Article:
2 min read

Animals

Actual animals and ones made by art to stand in for either people or their ideas and feelings blur together sometimes.
Animals

I’m reading Olga Tokarczuk’s epic, The Books of Jacob, set in the 1700s in an area that’s now mostly Poland and Ukraine. The borders are ever-shifting, but unlike now, in that pre-industrial time, animals are ever-present in daily life. I chose to read a chapter about a mythical three-hundred-year-old goat into a microphone the other day.

Actual animals and ones made by art to stand in for either people or their ideas and feelings blur together sometimes. I write in my book-in-progress about a fellow art student who brought a pig head from Chinatown and painted portraits of it in a common room at school. Making a portrait of an animal, or, in this case, its severed head, divorces it both from its now-ended life as well as its place in whatever anyone could take as its natural place in the world. Now it’s no longer part of the animal kingdom——if it even ever was, since it was livestock bred to be eaten——but it’s no longer part of the food chain either. As that head sat and rotted on a table in a downtown Chicago art school the window in which it might have been consumed closed fast.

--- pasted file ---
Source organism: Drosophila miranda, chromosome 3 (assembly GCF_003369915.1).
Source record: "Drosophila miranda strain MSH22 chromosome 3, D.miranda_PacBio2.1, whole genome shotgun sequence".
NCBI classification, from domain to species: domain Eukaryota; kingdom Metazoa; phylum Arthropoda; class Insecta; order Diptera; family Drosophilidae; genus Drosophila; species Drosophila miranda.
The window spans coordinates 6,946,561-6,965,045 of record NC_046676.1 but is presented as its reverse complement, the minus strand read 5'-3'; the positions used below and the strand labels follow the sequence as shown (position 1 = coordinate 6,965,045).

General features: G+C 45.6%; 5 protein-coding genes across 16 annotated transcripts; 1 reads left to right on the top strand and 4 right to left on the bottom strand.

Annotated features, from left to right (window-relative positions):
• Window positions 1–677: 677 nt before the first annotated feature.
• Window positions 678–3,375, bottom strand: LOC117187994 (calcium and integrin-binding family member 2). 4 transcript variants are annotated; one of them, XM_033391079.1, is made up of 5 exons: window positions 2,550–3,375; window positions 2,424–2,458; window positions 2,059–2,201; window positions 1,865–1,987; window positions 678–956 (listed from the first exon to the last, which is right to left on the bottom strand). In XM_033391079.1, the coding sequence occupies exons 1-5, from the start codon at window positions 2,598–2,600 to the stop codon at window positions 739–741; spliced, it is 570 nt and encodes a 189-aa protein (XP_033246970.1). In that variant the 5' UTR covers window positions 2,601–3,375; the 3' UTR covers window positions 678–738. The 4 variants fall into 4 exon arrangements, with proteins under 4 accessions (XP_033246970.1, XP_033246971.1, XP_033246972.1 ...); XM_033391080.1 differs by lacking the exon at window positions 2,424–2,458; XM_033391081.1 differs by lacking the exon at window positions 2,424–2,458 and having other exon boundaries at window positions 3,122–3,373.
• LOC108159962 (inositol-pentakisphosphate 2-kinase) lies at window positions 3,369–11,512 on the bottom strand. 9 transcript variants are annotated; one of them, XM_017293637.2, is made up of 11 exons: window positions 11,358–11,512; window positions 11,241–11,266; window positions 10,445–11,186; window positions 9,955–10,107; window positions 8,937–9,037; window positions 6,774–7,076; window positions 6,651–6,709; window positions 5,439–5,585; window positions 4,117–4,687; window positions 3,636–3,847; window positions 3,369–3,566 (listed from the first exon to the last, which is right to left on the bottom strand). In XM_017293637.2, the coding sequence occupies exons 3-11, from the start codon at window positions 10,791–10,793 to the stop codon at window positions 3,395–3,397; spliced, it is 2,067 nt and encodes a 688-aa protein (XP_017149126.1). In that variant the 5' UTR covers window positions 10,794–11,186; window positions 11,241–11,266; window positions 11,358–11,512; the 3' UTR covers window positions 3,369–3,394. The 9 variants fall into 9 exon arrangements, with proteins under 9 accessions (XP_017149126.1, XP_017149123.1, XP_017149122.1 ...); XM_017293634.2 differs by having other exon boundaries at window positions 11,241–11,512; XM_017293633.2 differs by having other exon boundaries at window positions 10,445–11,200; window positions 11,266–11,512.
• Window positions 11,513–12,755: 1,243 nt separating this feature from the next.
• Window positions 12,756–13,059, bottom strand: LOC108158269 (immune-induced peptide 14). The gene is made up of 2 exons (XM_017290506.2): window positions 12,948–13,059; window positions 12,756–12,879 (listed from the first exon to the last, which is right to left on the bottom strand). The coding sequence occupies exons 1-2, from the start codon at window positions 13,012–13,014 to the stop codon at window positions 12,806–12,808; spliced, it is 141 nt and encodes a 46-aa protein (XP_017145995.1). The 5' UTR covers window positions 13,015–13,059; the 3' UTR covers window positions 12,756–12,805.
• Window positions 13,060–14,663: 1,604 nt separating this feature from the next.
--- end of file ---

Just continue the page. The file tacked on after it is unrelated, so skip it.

There are a million examples of amazing paintings of fish and game throughout art history. I wonder how many painters worked fast enough that they could cook their subjects for dinner after the picture was done?

I never painted a dead animal aside from memorial pet portraits. But those were from photos their grieving owners sent me. A very different kettle of fish. There are a couple ink paintings and pen drawings of the dog I had a short time I had to put him down because he had heartworms so bad the vet told me he likely wouldn’t survive the operations needed to rid him of them. Everyone but me was terrified of that guy. I still miss him sometimes though he was a handful.

Last weekend I got to catch my friend Bill play with his band, Black Duck, at Thalia Hall. Nice to see him let loose and shred in ways he usually doesn’t allow himself to. They were opening for Yo La Tengo, a band I loved in the 80s and early 90s. Last I saw them was in 1991 or 1992 at Lounge Ax. That club is long gone but they’re still at it.

I stayed for about five minutes of blissed out noodling, then biked home.

[I reviewed a good movie and a bad movie and talked with Mallory about a masterpiece.]

Listen to Cecile McLorin Salvant’s Ghost Song. Though some of the tunes are very old, it feels like she’s singing them up to your ear right this second.